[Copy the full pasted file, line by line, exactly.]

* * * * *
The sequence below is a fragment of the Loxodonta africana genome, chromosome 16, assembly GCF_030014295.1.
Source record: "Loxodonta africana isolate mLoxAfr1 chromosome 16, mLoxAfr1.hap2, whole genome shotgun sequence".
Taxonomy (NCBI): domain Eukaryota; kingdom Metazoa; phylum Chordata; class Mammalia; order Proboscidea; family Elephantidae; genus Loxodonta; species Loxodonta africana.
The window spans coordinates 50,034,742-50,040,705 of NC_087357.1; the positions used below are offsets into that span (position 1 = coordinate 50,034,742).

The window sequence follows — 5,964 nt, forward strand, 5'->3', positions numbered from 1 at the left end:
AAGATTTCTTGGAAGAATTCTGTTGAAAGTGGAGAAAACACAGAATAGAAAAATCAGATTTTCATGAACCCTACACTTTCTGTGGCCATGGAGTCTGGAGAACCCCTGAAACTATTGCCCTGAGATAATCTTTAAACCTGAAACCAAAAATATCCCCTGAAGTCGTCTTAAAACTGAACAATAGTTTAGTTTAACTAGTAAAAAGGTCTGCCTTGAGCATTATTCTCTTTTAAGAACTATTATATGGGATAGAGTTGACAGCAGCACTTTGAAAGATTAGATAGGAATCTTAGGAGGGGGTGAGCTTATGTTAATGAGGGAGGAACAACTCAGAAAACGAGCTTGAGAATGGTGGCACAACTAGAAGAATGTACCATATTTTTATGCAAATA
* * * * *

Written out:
The sequence below is a fragment of the Loxodonta africana genome, chromosome 16, assembly GCF_030014295.1.
Source record: "Loxodonta africana isolate mLoxAfr1 chromosome 16, mLoxAfr1.hap2, whole genome shotgun sequence".
Taxonomy (NCBI): domain Eukaryota; kingdom Metazoa; phylum Chordata; class Mammalia; order Proboscidea; family Elephantidae; genus Loxodonta; species Loxodonta africana.
The window spans coordinates 50,034,742-50,040,705 of NC_087357.1; the positions used below are offsets into that span (position 1 = coordinate 50,034,742).

The window sequence follows — 5,964 nt, forward strand, 5'->3', positions numbered from 1 at the left end:
AAGATTTCTTGGAAGAATTCTGTTGAAAGTGGAGAAAACACAGAATAGAAAAATCAGATTTTCATGAACCCTACACTTTCTGTGGCCATGGAGTCTGGAGAACCCCTGAAACTATTGCCCTGAGATAATCTTTAAACCTGAAACCAAAAATATCCCCTGAAGTCGTCTTAAAACTGAACAATAGTTTAGTTTAACTAGTAAAAAGGTCTGCCTTGAGCATTATTCTCTTTTAAGAACTATTATATGGGATAGAGTTGACAGCAGCACTTTGAAAGATTAGATAGGAATCTTAGGAGGGGGTGAGCTTATGTTAATGAGGGAGGAACAACTCAGAAAACGAGCTTGAGAATGGTGGCACAACTAGAAGAATGTACCATATTTTTATGCAAATA